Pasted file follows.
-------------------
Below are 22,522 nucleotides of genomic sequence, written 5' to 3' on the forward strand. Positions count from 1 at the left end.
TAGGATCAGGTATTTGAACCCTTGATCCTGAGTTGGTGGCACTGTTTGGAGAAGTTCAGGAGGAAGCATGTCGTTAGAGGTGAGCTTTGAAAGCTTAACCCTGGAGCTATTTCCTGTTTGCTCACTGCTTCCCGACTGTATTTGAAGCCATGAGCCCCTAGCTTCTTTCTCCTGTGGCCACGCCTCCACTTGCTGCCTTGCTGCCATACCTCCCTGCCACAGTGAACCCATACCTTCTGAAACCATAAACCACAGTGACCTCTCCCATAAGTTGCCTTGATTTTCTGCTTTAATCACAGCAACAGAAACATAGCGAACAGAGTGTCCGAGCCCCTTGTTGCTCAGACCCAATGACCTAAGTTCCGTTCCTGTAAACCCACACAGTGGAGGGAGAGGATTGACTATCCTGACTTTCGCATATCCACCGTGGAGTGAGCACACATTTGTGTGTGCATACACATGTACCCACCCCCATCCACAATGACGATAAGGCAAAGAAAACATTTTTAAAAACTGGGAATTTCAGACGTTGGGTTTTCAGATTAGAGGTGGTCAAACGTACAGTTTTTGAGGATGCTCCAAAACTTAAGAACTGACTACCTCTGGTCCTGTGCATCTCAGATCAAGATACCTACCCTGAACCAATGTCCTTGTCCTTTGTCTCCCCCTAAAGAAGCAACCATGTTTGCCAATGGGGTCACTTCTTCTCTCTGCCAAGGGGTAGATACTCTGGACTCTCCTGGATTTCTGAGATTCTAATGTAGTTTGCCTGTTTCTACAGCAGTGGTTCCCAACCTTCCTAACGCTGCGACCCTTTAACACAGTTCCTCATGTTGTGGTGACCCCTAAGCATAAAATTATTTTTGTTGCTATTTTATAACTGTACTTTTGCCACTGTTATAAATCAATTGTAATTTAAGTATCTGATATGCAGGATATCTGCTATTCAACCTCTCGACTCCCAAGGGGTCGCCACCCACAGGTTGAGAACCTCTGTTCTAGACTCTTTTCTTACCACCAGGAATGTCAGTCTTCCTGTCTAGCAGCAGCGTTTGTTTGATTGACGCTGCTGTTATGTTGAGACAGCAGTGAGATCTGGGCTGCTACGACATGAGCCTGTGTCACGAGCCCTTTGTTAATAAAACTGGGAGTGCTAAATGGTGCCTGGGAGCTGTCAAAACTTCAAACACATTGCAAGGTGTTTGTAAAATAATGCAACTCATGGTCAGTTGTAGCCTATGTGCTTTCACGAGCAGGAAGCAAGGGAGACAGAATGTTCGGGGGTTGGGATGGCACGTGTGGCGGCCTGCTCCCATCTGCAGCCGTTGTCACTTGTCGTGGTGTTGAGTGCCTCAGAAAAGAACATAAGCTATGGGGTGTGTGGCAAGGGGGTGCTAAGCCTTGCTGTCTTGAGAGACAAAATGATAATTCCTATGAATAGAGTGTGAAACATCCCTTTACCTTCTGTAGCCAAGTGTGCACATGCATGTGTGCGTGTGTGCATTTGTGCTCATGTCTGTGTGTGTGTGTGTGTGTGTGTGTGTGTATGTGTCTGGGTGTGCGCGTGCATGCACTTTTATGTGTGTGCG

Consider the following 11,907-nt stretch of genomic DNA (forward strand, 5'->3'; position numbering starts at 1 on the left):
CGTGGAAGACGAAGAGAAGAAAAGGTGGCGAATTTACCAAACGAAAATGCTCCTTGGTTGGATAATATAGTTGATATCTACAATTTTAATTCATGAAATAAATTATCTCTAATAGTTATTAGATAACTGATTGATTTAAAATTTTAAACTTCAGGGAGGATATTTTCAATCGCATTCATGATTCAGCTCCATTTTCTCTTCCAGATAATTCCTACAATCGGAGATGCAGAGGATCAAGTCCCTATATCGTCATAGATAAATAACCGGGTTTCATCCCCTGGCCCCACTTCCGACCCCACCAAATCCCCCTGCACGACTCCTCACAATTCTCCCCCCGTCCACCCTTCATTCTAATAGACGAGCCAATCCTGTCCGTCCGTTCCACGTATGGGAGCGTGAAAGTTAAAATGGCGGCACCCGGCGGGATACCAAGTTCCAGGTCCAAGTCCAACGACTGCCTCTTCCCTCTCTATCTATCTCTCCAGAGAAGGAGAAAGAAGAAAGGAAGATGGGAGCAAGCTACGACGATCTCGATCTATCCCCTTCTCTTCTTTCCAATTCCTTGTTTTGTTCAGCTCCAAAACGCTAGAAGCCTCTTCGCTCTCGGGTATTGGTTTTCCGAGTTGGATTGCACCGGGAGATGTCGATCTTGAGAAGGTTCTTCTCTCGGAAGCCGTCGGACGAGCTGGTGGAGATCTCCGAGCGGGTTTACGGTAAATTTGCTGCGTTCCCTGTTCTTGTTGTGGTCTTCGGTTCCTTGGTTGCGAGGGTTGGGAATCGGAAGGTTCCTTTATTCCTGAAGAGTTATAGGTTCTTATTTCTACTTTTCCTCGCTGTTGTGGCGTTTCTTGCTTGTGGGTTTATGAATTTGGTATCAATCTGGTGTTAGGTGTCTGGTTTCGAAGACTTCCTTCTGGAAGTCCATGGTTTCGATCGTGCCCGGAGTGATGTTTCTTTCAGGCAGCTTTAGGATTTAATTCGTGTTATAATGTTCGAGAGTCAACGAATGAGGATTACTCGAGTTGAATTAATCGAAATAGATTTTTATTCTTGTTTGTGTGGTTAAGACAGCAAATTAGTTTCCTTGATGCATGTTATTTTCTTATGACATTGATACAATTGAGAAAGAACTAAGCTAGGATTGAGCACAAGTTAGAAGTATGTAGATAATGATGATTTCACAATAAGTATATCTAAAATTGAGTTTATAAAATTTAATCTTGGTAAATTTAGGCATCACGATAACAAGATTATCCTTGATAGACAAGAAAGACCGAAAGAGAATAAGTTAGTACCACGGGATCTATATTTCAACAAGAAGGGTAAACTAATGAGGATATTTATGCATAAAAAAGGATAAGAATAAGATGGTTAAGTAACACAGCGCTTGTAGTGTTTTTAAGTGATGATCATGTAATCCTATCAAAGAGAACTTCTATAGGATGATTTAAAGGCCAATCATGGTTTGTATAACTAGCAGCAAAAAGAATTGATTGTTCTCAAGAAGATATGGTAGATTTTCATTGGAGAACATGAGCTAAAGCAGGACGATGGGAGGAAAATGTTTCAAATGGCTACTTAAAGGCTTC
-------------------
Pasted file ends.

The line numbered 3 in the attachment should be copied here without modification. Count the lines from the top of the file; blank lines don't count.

Consider the following 11,907-nt stretch of genomic DNA (forward strand, 5'->3'; position numbering starts at 1 on the left):